Historically onsite, a sample could only be taken when the asset was at rest and locked out. To successfully complete the task in such a case, several steps would need to be completed:

  1. Sample requested by the maintenance team.
  2. Added to the production schedule.
  3. Locked out by permitter.
  4. Sample taken by craft.
  5. Oil top-up.
  6. Deisolated by permitter.
  7. Returned to service.

These steps would have to be repeated across each asset on the list to be sampled.

Following review of the market, a “one size fits all” solution was not available. Therefore, in the case of this project, a solution was designed and implemented that allowed for the three criteria, outlined above, to be met—regardless of asset status, i.e., running or standby. Three separate pieces of hardware were required to achieve this:

  1. Sample probe: A sample probe was selected that allows for an uncontaminated sample to be taken from the correct location in the asset. Additionally, the use of the sample probe ensures repeatable data acquisition, and it can be adapted to ensure a sample is taken from the mixing zone. Different sample probe models and sizes were selected to match each asset to be sampled.
  2. Dry break fitting: A valved dry break fitting and cap was also mounted to each asset. This fitting allows for oil to be topped up after sampling or at any time, in conjunction with a cap to prevent contamination. A dedicated dry break fitting was matched to each oil grade and then rolled out to the relevant assets.
  3. Desiccant breather: Oil temperature within the reservoir will fluctuate, dependent on status. As a result, the pressure within the reservoir constantly changes, which can make oil sampling more challenging. The inclusion of a desiccant breather equalizes the pressure while also eliminating the potential for contamination that may result from each pressure change.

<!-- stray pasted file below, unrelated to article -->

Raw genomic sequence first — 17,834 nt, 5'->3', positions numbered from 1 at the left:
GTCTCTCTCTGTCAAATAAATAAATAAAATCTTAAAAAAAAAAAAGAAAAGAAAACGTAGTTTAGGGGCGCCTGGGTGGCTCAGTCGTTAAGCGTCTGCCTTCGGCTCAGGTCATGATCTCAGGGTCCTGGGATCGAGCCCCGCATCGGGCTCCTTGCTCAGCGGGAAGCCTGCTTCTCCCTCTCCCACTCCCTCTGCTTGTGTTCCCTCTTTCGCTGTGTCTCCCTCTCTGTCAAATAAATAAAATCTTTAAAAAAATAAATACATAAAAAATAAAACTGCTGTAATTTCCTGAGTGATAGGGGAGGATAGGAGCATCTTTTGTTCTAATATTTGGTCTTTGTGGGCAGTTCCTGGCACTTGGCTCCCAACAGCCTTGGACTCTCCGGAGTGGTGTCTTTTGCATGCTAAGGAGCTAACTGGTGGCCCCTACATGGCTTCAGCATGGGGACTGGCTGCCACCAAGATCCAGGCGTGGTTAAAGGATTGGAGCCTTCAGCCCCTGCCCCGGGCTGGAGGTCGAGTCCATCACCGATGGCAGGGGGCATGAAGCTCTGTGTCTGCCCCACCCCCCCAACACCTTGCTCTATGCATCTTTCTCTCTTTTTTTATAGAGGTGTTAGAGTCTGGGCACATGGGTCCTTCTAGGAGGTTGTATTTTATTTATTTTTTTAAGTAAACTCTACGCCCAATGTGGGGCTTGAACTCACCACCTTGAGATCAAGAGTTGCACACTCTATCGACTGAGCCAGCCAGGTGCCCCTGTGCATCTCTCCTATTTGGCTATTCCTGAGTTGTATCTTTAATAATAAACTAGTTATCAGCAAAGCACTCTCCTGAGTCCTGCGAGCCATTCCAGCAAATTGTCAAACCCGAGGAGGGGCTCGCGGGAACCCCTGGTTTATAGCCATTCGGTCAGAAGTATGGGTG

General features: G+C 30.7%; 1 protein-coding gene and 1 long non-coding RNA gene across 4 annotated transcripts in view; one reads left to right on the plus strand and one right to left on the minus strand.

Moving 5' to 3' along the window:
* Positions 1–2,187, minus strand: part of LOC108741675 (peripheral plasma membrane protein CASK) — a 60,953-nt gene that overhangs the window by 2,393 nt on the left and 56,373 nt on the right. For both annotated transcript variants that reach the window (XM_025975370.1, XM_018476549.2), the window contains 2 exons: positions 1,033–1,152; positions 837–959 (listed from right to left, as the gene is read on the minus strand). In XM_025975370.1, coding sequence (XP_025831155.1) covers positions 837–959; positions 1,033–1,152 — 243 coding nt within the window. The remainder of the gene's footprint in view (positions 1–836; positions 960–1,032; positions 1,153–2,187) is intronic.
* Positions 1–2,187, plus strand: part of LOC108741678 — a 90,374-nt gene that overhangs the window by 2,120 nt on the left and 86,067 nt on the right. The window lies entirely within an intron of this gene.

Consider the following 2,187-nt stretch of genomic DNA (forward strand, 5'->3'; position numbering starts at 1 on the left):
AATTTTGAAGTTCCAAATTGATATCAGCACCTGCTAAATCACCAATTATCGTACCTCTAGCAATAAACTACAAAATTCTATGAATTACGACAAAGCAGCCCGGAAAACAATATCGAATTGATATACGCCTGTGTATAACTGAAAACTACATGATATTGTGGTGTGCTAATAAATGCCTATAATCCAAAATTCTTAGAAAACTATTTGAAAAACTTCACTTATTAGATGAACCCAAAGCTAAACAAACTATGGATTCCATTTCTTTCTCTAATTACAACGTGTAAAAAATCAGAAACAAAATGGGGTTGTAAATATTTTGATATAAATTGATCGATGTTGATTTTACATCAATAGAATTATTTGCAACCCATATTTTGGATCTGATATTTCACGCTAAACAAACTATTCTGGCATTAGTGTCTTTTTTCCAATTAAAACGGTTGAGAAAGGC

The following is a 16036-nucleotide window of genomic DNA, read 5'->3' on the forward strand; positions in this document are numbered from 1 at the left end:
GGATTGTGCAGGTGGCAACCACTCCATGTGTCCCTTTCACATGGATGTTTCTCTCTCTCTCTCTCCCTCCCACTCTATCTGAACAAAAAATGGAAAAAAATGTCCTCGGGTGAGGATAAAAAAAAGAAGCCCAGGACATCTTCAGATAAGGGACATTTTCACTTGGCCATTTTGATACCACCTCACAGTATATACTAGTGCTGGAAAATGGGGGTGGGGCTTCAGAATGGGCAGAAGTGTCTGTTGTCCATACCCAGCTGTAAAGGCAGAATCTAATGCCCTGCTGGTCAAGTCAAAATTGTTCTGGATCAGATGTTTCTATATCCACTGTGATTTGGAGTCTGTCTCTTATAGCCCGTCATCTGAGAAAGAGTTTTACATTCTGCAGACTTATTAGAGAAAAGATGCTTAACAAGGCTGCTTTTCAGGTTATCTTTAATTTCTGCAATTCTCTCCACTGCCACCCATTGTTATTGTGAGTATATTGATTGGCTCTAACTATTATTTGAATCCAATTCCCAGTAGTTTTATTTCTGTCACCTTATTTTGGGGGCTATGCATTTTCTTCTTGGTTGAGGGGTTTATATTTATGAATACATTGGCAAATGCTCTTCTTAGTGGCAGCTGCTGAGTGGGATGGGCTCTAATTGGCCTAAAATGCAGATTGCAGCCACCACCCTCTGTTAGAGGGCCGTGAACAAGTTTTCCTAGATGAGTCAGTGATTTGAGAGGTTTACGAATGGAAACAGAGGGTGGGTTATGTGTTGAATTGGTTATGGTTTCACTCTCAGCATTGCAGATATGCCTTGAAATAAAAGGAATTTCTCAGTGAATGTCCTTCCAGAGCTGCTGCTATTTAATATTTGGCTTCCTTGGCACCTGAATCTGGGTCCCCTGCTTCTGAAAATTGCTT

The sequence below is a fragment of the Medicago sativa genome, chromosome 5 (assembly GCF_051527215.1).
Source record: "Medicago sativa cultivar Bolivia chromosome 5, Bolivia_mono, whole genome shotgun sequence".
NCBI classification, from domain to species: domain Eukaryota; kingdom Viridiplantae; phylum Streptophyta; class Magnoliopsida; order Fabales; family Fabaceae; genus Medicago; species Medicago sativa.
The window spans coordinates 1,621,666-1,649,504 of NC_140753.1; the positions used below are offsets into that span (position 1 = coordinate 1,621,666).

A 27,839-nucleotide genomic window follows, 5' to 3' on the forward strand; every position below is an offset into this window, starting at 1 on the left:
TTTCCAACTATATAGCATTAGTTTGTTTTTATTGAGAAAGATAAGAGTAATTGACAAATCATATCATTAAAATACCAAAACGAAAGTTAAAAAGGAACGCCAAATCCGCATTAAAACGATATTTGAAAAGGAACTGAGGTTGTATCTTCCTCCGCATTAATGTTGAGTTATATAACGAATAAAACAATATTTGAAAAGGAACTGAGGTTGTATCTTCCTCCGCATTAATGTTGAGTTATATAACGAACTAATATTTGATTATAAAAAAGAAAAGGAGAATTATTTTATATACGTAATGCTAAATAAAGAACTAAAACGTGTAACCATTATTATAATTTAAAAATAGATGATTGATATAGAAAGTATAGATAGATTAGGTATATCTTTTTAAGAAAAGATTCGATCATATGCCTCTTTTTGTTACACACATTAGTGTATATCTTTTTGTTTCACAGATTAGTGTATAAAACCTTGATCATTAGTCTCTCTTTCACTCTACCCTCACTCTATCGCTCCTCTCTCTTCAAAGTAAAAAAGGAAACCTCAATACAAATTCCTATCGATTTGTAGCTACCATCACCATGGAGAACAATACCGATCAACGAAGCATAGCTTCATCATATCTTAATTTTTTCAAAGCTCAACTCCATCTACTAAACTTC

Integrating all three pieces of hardware together on an asset ensures that all three criteria outlined above are met, greatly speeds up the sampling process (thus reducing cost), and eliminates any impact to asset availability/access. 

IE43 LGF Utility Waste Pump -- Sample point, Dry Break + Cap & Desiccant breather

Figure 2: IE43 LGF Utility Waste Pump—Sample Point, Dry Break + Cap & Desiccant Breather

Wider applications

Excellence in lubrication management is the very foundation of rotating asset reliability. As such, monitoring the condition of a lubricating oil reveals key indicators of asset health that help guide decisions around its care and maintenance. However, these decisions are only as good as the data upon which they are based.

In the case of oil analysis, taking a safe, repeatable, and representative oil sample is more challenging than it may at first appear. It is not uncommon for a sample to degrade by 2-3 ranges due to poor sampling practices.

As such, the solutions outlined here can be applied anywhere that oil samples are obtained, e.g., Pharma & Life Sciences, MFG, Marine, Energy, Transport, Mining, Utilities. The same three criteria for data acquisition must be met across all industries and the assets therein for the benefit to be realized.